You know how when married or long-term couples talk to new couples about the courting phase in the relationship? The phase where everything is wonderfully romantic, sexy and polite? The established couples warn the newbies about how he's only like that when he's courting. Well, for me, it's true.
When I first met my husband, he was so thoughtful, romantic and engaging. After we got married, that period of romance lasted about six months. Ever since then I get remembered when he wants to have sex.
I've planned all of our date nights, anniversaries, and birthdays, otherwise we'd just sit at home all the time. Frankly I'm feeling a bit taken for granted. We've talked about my need for romance and feeling special, and his response is he's just not a romantic guy. Ok, fine.
I established with him only 5 days a year where I feel he needs to make the extra effort - Christmas, New Years, our anniversary, Valentines Day and my birthday. Not once in the last two years has any of these had any special-ness to them. His idea of planning ahead for one of those days is to buy the gift certificate the morning of, after I reminded him about it, so he has something to give me later in the day. I know we need to talk about this again but I don't know how to go about it so that I make sure he understands my need and he doesn’t feel defensive.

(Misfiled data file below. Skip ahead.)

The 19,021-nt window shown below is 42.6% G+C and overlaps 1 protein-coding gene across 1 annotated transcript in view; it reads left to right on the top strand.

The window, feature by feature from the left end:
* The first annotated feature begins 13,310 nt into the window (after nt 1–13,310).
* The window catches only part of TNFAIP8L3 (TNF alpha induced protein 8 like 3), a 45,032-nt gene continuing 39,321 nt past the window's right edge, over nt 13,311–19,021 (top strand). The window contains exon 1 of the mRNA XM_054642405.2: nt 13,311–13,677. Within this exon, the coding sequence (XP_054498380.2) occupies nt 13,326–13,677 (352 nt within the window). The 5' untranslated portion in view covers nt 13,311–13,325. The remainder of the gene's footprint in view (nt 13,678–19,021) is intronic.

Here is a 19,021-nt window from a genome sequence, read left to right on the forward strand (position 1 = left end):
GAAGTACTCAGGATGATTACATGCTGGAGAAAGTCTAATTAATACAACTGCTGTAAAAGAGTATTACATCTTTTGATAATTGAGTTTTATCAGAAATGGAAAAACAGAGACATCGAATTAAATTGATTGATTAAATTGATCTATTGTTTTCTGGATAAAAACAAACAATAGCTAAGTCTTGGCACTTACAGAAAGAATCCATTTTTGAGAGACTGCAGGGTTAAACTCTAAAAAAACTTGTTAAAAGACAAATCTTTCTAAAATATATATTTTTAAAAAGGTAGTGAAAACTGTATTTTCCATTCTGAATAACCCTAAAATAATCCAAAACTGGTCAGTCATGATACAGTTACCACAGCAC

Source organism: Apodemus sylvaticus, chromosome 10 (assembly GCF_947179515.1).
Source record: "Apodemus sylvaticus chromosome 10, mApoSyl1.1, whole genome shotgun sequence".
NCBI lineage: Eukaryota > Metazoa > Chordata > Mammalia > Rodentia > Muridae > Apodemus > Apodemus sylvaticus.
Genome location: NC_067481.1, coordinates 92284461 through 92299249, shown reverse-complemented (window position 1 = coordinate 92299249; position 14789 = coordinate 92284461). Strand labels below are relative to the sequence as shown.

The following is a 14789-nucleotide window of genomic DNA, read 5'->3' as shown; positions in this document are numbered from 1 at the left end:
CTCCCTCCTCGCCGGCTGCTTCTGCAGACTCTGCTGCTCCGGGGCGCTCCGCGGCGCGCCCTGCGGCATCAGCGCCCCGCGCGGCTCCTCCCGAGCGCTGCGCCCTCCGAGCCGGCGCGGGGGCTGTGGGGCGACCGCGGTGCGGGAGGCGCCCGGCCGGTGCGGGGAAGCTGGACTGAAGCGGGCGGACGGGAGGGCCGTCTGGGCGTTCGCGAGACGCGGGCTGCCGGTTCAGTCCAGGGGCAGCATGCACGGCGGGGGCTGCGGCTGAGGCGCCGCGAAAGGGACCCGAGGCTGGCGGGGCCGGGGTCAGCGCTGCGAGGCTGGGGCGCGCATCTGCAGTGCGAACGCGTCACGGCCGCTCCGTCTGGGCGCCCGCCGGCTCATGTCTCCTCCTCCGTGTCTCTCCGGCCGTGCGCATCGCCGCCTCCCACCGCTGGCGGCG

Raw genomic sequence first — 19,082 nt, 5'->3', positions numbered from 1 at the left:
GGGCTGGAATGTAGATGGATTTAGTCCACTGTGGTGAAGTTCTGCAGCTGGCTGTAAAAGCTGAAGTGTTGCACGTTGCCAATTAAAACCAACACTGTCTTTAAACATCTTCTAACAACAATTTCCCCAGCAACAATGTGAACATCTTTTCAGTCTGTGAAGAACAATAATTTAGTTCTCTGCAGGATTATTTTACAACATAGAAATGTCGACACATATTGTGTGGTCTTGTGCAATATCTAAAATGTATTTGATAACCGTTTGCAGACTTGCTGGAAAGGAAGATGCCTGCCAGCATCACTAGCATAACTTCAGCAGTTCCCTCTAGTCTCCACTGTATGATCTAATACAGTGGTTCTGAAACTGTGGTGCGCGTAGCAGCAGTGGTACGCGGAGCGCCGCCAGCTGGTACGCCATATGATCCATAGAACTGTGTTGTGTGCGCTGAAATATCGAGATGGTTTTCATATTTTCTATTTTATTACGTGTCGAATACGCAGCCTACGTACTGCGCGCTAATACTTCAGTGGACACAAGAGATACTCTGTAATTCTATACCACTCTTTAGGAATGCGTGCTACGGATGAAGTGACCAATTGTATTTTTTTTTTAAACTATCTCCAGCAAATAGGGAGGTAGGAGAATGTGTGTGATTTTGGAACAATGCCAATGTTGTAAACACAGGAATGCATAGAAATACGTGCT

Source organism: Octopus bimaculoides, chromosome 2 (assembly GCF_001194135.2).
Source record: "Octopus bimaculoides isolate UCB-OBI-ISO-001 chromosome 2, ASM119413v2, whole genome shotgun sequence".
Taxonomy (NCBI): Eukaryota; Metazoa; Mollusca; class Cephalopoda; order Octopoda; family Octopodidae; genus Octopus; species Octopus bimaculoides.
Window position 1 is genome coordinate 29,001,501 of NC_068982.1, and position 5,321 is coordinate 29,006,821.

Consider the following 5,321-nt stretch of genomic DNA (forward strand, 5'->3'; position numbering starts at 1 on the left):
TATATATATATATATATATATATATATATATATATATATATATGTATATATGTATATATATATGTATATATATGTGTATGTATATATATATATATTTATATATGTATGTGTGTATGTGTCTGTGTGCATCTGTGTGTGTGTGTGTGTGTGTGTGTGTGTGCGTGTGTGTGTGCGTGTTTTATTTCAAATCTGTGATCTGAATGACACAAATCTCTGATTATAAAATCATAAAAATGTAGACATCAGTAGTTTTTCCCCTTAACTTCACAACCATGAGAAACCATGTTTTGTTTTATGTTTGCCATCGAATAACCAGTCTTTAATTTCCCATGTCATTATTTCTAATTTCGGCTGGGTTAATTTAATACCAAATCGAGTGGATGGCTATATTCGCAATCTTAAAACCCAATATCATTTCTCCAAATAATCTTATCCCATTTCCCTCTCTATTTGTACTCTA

Signed, Is It So Much To Ask?
Dear Is It,
I'm pretty sure I know what's going on here and I've devised a questionnaire you can fill out to test my theory:
1. Say you want your bedroom painted. The colors are faded with age and don't match the new bedspread. He is more likely to:
a) Figure out on his own that you would like the room painted, suggest the two of you go to the paint store so you can pick the color, decide on his own initiative which day he will get the job done and actually follow through on his plan.
b) Ignore any subtle hints about the need to paint. Instead, let you pick a painting day and cajole him into stepping up.
c) Withstand in silence your repeated requests to paint, until he finally starts looking under "P" for Painter in the yellow pages.
d) Marvel at the hand prints he can make on the wall while you paint the room.
2. It's a typical weekday morning at your house. Everyone is running five minutes later than they'd like to be, as usual, and the kids' lunches still need to be made. (If you don't have children, just use your imagination -- work with me here!). He would:
a) Have the lunches made by the time you arrived in the kitchen, even though you never mentioned it.
b) Happily make the lunches, but only if you ask him to do so.
c) Sigh and make the lunches if you insist.
d) Complain that you put more Tootsie Rolls in Suzie's lunch than you did in his.
3. Your husband decides to rekindle his childhood interest in fishing.
a) You can tell he is interested but you have to convince him it's okay to take some time for himself occasionally.
b) He buys a simple fishing rod at Kmart and heads to a nearby stream on a semi-regular basis, but only when there's nothing much going on at home.
c) A fancy rod and full tackle box appear in the hall closet. His desire to take off most weekends starts interfering with other things that need to be done.
d) The shelves in your garage are suddenly loaded with the Binford 2000 series of sonar fish finders and nuclear fish de-boners, though these items are never there on the weekends or Wednesday evenings because your husband has them out on the lake.
As you can probably tell from these questions, I believe your issue is about more than just romance.